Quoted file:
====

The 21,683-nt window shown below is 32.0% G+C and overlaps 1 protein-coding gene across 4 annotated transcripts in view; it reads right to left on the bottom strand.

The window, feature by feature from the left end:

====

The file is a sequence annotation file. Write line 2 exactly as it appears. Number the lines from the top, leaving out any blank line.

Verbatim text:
The window, feature by feature from the left end: